Then there's the realm of luck or chance, verse 7. No surprises here! The only surprise would be if the lot had come out for any one other than Jonah - the first mate, or the chief engineer, or the cook. Of course it's going to be Jonah. In fact, there isn't any such thing as luck or chance in the world God rules. I don't think that means we mustn't use such words. 'Luck' or 'chance' is a way of saying we don't know the outcome of the roll of the dice, or the toss of the coin. Nor do I think we should refuse to use such methods. How else are you going to decide who bats or fields first in the cricket match? What we must remember is that it isn't chance as far as God's concerned. It's all under his control.
And then there's animal kingdom, verse 17. It's probably a good job the fish comes last in the chapter, because by now it should be clear that the fish is just one part of God's rule. Our author isn't interested in telling us what kind of fish it was, or how the fish got there, or which part of its anatomy Jonah found his lodging in, or how it's possible for a man to stay alive inside such a creature for three days. He isn't interested in teling us about the fish at all really. He wants to tell us about the God who sent it.
If you've not yet been there, make sure you visit the Natural History Museum in London. And go straight to the whale hall. [I know it was a great fish that swallowed Jonah, and not a whale, but the point is the same]. In the middle, hanging from the ceiling, dominating the entire room is a huge blue whale. It is awesome. I've never seen anything like it. But what is more awesome is to think of the God who dispatches and provides such a creature just where and when he pleases in order for it to do exactly the job he has in mind.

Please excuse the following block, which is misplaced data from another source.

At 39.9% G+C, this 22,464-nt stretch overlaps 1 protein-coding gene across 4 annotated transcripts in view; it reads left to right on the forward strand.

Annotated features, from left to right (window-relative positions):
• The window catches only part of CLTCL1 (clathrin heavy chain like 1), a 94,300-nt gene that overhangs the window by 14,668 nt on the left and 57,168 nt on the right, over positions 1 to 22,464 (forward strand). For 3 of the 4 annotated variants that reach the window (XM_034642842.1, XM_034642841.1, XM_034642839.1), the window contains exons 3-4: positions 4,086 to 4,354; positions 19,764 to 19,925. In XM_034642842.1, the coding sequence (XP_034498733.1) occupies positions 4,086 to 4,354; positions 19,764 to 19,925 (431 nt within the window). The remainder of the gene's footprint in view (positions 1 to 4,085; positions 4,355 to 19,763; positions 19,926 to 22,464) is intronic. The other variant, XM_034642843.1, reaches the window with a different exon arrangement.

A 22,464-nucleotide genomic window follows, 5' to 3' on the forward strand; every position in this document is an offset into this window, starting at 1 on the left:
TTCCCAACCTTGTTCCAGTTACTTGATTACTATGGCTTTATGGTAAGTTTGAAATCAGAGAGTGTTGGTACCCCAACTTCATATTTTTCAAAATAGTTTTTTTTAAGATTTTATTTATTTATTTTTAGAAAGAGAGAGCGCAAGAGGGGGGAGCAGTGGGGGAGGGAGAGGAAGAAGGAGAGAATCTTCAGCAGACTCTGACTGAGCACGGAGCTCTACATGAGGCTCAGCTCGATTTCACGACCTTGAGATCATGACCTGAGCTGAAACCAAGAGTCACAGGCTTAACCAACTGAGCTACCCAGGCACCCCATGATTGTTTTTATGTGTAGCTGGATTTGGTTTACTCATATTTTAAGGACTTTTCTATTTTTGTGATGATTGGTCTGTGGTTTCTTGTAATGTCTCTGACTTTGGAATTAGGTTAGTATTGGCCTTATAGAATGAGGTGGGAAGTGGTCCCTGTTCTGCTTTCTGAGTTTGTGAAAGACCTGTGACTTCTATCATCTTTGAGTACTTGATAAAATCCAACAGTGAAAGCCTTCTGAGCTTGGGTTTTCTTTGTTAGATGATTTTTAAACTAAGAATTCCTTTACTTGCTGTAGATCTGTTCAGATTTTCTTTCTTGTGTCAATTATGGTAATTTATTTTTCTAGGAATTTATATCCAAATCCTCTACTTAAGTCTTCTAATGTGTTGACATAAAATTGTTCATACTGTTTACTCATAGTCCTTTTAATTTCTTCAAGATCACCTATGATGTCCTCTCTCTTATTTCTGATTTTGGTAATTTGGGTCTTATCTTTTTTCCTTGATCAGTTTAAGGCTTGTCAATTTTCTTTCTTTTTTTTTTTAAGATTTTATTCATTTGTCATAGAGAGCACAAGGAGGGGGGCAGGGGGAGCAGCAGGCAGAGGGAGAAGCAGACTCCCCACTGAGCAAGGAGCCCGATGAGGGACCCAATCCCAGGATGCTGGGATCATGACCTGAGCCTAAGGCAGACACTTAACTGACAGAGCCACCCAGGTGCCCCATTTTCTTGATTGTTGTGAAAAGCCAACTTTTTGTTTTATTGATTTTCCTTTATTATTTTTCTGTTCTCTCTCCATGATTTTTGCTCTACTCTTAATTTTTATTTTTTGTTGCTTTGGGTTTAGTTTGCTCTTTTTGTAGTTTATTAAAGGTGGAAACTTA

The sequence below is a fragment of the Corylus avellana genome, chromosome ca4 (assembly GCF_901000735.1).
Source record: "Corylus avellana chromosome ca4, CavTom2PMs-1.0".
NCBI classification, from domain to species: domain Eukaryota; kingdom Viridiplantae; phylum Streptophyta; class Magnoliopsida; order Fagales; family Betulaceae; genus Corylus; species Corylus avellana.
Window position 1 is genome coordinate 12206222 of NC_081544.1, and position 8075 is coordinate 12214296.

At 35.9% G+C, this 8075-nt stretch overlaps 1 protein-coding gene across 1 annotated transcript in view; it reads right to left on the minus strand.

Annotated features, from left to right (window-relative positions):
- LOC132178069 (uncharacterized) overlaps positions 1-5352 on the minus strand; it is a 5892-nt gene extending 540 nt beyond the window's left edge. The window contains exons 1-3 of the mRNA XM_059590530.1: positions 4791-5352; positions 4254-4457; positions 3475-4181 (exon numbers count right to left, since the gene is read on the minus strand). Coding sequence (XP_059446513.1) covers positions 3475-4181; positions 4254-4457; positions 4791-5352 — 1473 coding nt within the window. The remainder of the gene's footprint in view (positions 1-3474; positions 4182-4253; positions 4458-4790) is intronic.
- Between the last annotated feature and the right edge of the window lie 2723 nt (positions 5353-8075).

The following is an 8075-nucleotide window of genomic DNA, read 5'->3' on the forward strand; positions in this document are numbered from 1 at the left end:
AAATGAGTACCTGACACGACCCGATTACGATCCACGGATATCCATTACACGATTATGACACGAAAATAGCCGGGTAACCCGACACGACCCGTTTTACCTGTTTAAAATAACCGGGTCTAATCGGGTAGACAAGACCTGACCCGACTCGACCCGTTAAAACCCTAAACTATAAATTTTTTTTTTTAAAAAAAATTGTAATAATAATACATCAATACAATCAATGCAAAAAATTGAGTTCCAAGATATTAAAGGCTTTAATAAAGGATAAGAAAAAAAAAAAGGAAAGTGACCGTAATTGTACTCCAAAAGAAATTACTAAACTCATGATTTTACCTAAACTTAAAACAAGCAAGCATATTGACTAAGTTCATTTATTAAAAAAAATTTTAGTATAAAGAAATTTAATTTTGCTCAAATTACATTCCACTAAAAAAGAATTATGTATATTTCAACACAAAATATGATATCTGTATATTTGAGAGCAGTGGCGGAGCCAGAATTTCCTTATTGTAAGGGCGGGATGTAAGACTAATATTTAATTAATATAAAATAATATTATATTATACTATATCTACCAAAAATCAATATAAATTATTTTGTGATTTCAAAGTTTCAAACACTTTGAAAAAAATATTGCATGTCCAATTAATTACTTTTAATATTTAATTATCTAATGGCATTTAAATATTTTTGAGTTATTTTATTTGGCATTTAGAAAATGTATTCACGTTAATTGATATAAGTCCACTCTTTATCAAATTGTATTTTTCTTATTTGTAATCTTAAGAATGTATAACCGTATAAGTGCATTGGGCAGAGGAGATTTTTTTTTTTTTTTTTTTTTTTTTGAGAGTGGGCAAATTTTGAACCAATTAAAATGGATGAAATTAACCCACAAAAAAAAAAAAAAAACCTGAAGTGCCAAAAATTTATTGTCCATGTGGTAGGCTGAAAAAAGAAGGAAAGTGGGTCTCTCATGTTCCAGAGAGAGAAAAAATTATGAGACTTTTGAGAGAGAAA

And God is no different today. We often don't know the details of how God is working - why he allowed that exam to be failed, that job to be lost, this person to die. But what we do know is the big plan which he's working to. It's what we heard in Ephesians 1.... to bring all things in heaven and on earth together under one head, even Christ. What stories like Jonah assure us is that God can and will use anything in his creation to arrive at that goal. Nothing can thwart him in that purpose. We can only hurt ourselves if we try and resist him.